Frequently readers must have noticed the slowdown in updating of this blog, and should understand. Ever since the Xi-Li regime took over, it has been increasingly suffocating in Beijing, even at the peak of the epic APEC blue. Expats are no longer exempted from fear of being at the wrong end of law. Angela Kockritz of Die Zeit recounted her escaping from the judicial system of China, after she managed to flee by air, accompanied by two German diplomats who were equally lost and confused.
About a month ago, Google was totally blocked. Chinese could no longer send email to a Gmail address. About a week ago, unregistered VPN services were blocked.
"There will be a way (to circumvent the GFW with technical means)", some external observers say. However, it's not about technology any more, when the political pressure has been cooked to this level. When the internal pressure is high enough, the system can seal any small leaks on itself.
Google reported that the entire Internet in China has by and large become a giant Intranet, thus Chinternet. According to Google's study, before the total block was implemented last month, only 3% of the traffic volume on the Chinese Internet was out bounding with most going to Google. In other words, at this time, Chinese no longer seek to visit foreign Internet services. It's a result of a continuous effort to cripple and disable foreign Internet services. Foreign Internet services had been bearing with a stigma of uncertain and unreliable. The government has strategically fostered domestic superior (reliable) 'alternatives': Baidu (Google), Weibo (Twitter), Renren (Facebook), Tudou (Youtube), Alibaba (eBay), etc.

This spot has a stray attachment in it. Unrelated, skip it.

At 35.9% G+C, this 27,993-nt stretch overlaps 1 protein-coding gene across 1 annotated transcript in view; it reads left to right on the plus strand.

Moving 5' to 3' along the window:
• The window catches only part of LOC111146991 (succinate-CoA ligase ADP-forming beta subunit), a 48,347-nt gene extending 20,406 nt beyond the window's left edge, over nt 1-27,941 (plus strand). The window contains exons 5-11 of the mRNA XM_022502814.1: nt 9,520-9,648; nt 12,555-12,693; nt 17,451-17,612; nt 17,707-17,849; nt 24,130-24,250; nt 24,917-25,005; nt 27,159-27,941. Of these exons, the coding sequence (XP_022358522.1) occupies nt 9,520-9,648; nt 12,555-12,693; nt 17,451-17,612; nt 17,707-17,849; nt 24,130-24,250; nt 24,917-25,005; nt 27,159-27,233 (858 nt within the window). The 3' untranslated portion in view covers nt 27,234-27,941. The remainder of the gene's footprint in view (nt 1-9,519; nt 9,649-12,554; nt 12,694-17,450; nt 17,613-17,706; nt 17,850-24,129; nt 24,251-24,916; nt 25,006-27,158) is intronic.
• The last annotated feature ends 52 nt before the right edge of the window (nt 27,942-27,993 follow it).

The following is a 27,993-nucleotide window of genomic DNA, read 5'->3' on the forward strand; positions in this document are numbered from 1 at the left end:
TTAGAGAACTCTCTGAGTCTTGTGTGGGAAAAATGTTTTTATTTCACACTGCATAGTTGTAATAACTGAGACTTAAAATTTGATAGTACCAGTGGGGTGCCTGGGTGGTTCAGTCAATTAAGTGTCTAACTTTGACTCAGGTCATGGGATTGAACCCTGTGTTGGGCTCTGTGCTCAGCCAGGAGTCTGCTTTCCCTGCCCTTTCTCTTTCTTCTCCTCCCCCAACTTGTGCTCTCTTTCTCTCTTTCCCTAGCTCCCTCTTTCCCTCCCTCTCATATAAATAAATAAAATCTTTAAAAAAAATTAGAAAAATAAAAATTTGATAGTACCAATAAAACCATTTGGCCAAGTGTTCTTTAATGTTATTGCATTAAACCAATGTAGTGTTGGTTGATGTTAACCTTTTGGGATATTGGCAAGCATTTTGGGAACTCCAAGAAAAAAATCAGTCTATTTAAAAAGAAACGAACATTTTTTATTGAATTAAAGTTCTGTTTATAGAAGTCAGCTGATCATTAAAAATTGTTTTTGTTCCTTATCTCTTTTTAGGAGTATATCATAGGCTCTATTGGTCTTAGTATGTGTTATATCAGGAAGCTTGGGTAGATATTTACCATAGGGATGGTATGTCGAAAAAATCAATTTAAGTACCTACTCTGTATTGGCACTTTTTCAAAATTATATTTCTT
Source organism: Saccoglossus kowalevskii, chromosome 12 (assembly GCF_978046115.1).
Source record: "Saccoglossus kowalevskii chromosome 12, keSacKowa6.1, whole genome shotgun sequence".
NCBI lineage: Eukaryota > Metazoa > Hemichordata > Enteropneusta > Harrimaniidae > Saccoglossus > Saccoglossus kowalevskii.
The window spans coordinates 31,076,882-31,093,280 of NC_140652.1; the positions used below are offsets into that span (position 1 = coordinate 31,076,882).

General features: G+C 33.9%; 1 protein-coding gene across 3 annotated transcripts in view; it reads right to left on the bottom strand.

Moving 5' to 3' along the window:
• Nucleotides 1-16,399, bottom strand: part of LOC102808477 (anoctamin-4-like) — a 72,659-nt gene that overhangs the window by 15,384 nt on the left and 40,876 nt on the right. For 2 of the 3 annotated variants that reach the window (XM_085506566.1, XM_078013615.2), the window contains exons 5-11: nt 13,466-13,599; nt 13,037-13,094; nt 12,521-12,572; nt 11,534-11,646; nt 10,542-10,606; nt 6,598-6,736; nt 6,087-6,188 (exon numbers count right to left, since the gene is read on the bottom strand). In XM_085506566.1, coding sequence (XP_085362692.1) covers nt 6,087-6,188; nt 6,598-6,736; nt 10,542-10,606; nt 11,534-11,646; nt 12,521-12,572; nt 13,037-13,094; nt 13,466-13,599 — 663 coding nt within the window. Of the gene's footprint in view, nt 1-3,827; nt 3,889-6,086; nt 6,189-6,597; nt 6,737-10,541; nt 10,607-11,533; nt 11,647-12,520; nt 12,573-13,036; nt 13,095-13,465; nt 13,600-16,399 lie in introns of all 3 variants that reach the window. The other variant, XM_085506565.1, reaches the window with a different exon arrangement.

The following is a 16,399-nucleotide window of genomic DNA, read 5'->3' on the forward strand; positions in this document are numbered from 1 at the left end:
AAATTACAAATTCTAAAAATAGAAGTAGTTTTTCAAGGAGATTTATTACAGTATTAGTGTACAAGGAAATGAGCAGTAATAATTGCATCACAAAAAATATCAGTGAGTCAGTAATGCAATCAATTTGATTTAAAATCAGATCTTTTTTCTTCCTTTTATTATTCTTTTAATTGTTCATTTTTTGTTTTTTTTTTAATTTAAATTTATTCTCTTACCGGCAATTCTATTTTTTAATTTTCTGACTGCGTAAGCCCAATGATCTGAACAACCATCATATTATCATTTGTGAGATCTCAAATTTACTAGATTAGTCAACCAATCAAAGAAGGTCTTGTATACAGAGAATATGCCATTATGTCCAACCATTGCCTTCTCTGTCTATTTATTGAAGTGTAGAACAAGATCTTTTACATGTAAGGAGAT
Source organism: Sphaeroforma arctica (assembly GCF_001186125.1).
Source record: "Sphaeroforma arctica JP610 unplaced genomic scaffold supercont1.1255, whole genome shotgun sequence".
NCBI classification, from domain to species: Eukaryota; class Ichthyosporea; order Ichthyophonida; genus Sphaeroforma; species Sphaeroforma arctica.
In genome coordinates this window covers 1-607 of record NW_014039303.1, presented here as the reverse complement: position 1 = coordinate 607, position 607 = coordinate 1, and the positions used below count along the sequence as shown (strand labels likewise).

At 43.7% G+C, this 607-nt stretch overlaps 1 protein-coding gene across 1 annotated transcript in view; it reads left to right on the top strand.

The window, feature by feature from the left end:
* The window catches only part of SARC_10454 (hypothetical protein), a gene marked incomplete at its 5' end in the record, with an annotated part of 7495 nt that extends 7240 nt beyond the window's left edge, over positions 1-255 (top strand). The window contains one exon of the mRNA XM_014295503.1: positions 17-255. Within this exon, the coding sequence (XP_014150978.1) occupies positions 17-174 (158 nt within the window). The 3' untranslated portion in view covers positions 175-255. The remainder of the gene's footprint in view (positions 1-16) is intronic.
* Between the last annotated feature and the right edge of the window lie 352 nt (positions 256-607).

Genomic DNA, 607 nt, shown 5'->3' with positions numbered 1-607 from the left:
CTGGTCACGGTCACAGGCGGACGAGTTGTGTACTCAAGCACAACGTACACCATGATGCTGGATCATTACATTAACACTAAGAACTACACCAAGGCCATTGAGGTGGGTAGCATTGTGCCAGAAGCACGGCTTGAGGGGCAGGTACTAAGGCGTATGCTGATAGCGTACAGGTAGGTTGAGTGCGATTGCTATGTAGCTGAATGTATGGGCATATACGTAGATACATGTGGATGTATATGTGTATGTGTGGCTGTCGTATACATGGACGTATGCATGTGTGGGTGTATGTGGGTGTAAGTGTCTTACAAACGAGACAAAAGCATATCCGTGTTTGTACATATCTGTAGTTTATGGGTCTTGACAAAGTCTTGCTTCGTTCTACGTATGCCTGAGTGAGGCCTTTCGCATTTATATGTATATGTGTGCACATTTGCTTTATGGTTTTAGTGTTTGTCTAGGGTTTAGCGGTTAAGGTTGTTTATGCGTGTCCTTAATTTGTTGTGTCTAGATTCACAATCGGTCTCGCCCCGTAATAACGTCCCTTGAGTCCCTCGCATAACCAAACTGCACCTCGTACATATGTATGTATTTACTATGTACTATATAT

The wall is getting taller, which is not news. But it is worth noting that Chinese people are no longer interested in going over the wall.